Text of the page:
How to remove Chromium from Industrial wastewater?
Toxicity, non-biodegradability, and accumulation in living organisms make heavy metals one of the most common sources of industrial water pollution around the world.
Chromium (Cr) is a chemical element that is used in the manufacturing of refined metals and alloys, leathers, paints, pigments, wood preservatives, electronics, and chemicals, among other things. In the aquatic environment, chromium is found in both trivalent [Cr(III)] and hexavalent [Cr(VI)] forms. In animals, trace levels of Cr(III) are required for sugar, protein, and fat metabolism, but Cr(VI) is a main pollutant and a possible carcinogen that causes primary liver cancer. As a result, industrial wastewater containing chromium must be treated before being discharged into the environment.
Removal of Chromium from Industrial wastewater
1: Removing chromium with chemical precipitation
The most frequent method for removal is chemical precipitation. Sodium hydroxide, calcium hydroxide, magnesium oxide, and calcium magnesium carbonate are common chemical precipitators.
Chemical precipitation is a separation method in which chemical precipitants are given to a liquid stream to push contaminating ions out of the solution, allowing them to be removed via physical separation.Pollutants settle as precipitates in this procedure, which are then removed from the solution using filtration, centrifugation, or other appropriate methods. As a precipitating agent, a coagulant causes the smaller particles suspended in solution to grow in size in order to settle down as sludge. Hydroxide precipitant is extensively employed because of its inexpensive cost, convenience of usage, and ability to adjust pH.
2: Removing chromium with ion exchange
Ion exchange is a reversible chemical reaction that involves the exchange of ions in solution for comparable ions linked to a solid matrix. Because it is a cost-efficient and convenient technique in operations, it is particularly effective at removing heavy metals from wastewater.An IX resin substrate performs the task of an IX unit, and it must be carefully selected based on process circumstances and stream characteristics.
Strong acid cation (SAC) resins, weak acid cation (WAC) resins, and chelating resins can all be used to remove trivalent chromium. Strong base anion (SBA) resins, on the other hand, can be used to remove hexavalent chromium. To achieve consistent and appropriate chromium removal, facilities must plan for frequent maintenance and resin regeneration cycles in any instance. In addition, facilities may need to adopt a brine waste minimization strategy to reduce the usage of regenerant chemicals and liquid waste volumes, as well as to improve overall system performance.
3: Removing chromium with coagulation and flocculation
Coagulation and flocculation are wastewater treatment processes that remove contaminants from colloidal or fine-particle streams. To stimulate agglomeration (or "flocculation") of tiny particles into large particles that settle out of the liquid stream, chemical coagulants are added to the stream along with mild mixing.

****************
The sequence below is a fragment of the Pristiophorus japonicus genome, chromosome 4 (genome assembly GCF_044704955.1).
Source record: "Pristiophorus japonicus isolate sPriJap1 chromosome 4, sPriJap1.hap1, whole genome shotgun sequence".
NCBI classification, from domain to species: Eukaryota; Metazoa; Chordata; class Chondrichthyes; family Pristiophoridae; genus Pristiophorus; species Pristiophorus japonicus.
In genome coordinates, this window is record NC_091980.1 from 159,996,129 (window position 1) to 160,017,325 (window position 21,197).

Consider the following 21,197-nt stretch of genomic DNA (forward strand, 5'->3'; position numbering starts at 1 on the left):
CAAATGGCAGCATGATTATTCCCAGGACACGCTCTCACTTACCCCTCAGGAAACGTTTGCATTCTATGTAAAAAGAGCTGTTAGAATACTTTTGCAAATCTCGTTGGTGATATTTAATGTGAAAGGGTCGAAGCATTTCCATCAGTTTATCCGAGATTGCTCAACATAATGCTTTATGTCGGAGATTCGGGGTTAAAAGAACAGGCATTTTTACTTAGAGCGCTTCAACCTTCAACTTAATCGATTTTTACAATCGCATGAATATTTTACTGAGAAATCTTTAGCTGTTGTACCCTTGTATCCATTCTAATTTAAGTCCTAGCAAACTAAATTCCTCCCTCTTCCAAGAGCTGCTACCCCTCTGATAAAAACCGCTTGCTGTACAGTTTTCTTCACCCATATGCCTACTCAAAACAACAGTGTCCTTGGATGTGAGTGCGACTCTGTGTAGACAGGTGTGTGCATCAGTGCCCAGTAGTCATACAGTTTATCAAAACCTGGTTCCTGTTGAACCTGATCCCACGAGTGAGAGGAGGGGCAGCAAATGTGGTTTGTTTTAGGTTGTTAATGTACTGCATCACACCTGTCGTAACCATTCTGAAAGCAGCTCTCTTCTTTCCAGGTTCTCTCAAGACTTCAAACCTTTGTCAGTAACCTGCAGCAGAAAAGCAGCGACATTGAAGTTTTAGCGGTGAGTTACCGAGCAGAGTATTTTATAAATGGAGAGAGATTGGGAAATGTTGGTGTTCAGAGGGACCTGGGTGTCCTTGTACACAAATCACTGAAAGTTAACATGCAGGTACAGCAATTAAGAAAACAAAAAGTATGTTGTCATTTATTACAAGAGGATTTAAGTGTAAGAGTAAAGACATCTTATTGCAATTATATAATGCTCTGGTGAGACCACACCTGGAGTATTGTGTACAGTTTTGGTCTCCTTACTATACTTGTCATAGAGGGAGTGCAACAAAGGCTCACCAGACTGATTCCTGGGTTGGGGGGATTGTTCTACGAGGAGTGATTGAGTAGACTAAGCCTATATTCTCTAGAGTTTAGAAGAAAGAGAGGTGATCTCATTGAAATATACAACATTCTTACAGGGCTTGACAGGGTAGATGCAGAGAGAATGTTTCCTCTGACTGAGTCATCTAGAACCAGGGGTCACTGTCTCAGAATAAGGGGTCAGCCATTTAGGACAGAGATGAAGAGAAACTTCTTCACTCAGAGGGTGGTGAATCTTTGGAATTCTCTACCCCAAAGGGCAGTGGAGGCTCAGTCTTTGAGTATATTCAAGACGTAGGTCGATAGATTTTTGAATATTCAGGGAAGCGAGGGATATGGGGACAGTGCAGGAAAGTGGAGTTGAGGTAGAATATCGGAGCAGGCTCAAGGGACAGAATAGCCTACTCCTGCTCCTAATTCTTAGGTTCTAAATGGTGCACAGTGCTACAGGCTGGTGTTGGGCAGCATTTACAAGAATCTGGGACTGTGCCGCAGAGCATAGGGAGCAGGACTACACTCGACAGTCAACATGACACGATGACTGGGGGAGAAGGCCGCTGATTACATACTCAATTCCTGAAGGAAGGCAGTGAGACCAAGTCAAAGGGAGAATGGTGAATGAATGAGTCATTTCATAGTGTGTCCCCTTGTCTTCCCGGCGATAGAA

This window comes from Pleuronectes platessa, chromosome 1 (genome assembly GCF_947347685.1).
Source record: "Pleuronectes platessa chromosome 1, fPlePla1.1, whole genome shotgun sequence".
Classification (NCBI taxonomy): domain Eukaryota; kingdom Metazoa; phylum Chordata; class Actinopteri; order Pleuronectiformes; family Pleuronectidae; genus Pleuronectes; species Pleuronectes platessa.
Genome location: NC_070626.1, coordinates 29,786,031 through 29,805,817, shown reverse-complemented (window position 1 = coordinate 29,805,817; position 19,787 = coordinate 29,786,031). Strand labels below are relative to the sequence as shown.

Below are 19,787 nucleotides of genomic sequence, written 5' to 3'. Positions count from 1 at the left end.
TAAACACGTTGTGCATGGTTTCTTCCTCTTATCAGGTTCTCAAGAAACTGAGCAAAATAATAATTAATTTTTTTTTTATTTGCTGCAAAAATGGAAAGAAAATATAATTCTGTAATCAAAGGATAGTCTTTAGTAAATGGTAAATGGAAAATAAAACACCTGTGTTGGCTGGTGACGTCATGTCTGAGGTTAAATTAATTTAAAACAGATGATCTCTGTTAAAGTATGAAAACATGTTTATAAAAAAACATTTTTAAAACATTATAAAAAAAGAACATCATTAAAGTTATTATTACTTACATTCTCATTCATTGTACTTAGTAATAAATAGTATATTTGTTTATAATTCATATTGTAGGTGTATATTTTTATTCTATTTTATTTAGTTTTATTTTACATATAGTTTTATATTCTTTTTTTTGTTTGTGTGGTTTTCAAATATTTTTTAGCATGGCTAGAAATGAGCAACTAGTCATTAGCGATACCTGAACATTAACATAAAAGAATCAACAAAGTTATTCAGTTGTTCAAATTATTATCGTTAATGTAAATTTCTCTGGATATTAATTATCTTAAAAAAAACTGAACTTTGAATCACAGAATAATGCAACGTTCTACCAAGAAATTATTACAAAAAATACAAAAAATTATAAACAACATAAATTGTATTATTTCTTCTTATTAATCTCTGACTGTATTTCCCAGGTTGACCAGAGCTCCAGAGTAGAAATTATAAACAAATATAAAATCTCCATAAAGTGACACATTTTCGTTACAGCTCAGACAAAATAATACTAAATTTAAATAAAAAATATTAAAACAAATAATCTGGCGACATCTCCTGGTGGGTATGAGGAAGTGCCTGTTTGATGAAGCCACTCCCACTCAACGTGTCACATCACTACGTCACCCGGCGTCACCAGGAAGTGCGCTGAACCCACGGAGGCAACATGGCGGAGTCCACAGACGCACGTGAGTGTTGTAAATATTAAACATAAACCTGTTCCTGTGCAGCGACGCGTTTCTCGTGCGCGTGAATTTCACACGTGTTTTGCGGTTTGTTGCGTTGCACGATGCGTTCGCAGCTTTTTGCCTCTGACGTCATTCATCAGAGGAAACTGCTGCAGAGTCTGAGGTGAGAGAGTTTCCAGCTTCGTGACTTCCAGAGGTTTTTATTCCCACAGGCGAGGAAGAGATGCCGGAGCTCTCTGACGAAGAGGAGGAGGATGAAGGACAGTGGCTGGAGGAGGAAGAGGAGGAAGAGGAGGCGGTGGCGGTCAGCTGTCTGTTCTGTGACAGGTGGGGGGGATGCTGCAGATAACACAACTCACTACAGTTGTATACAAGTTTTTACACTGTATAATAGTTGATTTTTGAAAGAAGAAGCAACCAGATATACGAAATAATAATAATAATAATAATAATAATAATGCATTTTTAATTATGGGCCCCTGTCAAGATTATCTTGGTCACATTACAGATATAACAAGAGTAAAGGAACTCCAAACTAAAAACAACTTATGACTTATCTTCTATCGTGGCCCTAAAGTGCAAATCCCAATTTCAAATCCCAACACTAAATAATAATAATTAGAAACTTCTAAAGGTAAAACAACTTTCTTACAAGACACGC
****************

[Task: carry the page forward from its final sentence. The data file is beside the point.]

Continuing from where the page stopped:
Coagulation and flocculation can be used to separate a range of things, including organic compounds, colour, odour, suspended particles, and heavy metals like chromium. These are commonly employed as a first stage in wastewater treatment to reduce the overall load of chromium or other heavy metals, which can limit the effectiveness of biological treatment, such as that found in municipal wastewater treatment facilities.
4: Removing chromium with membrane filtration
Membrane filtration is a physical separation method that involves passing a liquid stream through a semi-permeable filtration membrane that separates materials based on the size exclusion principle. The membrane contains precisely designed pores that allow the liquid stream and smaller particles to pass through while retaining the targeted pollutants.
Ultrafiltration, nanofiltration, reverse osmosis, and electrodialysis are some of the membrane filtration methods typically utilized for chromium separation. Multiple types of membrane filtration are sometimes used in succession to enhance the performance and longevity of the membranes while also removing enough chromium. Membrane filtration is also a viable option for facilities that want to reclaim chromium, because both NF and RO can create chromium-rich retentate that can be reused in process streams.
What can we do for you?
We at Netsol Water help you upgrade or install a wastewater treatment system that can help you in removing these difficult contaminants, like chromium, from the water you treat. Give us a call and we'll work with you to come up with cost-effective alternatives.
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